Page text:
Bullying can happen anywhere, cities, suburbs, or rural towns. Groups such as lesbian, gay, bisexual, or transgender youth, youth with disabilities and socially isolated kids may be at an increased risk of being bullied. Every child is at risk of being bullied no matter what their personality is like. It is estimated by the U.S. Department of Education that over 10% of children in school are at some time the target of a bully. Because bullying can be directed to anyone, you should not assume that your child will never be a target. Many times bullying issues will resolve themselves or grade or school changes will separate the children involved in bullying. Sometimes, however, bullying will remain constant and will cause serious damage, both emotionally and physically, to the victim. Because bullying is such a serious issue, knowing the risk factors for being bullied is important in determining if your child is at an increased risk for being targeted by a bully.
Boys and girls are most commonly bullied for being different, not fitting in, or lacking social skills. If your child has a handicap, has a hard time making friends, or fitting in with others, they have increased risk factors for being bullied. Children with differences such as small stature, physical defects, or cognitive difficulties are also at an increased risk factors for being bullied. Even if your child conforms to normal standards, they may have increased risk factors for being bullied if they are unpopular or are friends with other children who are bullied. Sometimes bullies even target children who are popular and confident because they are jealous so no child is safe from bullying.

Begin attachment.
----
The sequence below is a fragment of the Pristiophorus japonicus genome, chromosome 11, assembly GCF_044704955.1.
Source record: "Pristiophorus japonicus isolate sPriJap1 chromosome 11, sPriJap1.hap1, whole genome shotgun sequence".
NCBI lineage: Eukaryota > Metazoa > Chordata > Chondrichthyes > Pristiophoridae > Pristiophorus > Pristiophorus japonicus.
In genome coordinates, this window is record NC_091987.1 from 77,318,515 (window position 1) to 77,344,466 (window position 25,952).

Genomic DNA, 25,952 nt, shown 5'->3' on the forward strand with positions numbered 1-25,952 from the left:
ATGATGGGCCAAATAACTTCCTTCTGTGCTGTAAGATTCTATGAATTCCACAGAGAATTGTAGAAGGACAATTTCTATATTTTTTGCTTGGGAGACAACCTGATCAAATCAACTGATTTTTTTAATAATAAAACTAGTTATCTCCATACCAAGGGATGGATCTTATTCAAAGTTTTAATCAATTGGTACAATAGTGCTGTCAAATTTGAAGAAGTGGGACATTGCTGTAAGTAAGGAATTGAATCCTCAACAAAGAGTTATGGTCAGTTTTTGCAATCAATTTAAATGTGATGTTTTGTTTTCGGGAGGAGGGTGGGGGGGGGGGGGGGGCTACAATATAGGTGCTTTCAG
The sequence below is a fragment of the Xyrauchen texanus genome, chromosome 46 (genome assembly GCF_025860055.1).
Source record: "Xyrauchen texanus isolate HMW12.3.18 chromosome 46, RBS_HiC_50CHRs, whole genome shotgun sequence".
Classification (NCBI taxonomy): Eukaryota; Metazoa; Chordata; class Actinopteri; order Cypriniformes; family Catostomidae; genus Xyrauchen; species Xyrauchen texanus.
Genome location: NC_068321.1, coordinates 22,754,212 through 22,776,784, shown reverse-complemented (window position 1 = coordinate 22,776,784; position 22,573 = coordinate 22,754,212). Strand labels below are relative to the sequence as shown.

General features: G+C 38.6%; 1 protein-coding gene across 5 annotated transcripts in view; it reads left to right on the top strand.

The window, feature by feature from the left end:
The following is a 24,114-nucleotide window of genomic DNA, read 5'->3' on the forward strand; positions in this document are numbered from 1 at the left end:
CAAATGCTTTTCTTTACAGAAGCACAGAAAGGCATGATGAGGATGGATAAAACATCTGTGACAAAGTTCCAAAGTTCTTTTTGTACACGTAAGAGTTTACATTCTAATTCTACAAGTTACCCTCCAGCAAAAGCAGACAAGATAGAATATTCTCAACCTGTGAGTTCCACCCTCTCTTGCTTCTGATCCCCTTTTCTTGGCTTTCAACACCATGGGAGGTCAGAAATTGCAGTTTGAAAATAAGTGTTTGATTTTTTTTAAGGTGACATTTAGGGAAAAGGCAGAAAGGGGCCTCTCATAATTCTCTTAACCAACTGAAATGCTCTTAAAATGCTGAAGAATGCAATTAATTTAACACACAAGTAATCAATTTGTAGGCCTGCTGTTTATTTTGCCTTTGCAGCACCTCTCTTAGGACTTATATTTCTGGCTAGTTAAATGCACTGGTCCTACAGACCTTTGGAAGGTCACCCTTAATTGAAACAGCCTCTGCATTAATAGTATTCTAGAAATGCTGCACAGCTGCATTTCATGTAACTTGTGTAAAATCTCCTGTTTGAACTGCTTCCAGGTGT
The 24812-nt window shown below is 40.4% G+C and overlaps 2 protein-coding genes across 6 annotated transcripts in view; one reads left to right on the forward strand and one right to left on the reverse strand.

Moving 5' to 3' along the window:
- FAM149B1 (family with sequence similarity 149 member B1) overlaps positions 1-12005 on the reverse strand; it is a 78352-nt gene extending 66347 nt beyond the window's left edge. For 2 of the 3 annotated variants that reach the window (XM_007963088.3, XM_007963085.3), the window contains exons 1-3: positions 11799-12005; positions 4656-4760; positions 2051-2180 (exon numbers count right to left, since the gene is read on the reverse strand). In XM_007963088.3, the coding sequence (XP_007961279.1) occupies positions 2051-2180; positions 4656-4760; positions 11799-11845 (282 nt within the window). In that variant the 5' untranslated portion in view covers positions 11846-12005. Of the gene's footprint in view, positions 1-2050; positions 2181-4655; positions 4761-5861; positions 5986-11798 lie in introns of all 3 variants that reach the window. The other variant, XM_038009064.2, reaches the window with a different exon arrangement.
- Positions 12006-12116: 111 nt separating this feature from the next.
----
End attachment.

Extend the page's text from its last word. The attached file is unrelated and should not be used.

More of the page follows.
Another risk factor for being bullied is bullying others. Children who bully others often find themselves as a target of bullying after they have victimized others. If your child bullies others, they may become the target of retaliation and become the victims themselves even after they stop victimizing others because the children they hurt want revenge. We have to make sure that children understand that bullying is not acceptable and can have serious consequences for the rest of their lives.
If your child has risk factors for being bullied, you should monitor their behavior and look for warning signs of bullying. These signs include withdraw from friends and activities, sudden fear of going to school, unexpected complaints of illness such as stomach pains and headaches, constantly coming home with damaged or missing belongings, and unexplained depression.
Usually bullying can be stopped and long term damages avoided, but in severe cases, both parties can be affected for life. Be sure to teach your child what to do if they are faced with a bully and how to stop bullying behavior so that they will not suffer in the long term from bullying experiences. Don’t assume that your child will never be bullied, sometimes bullying occurs with no warning signs or the victims refuse to talk about it.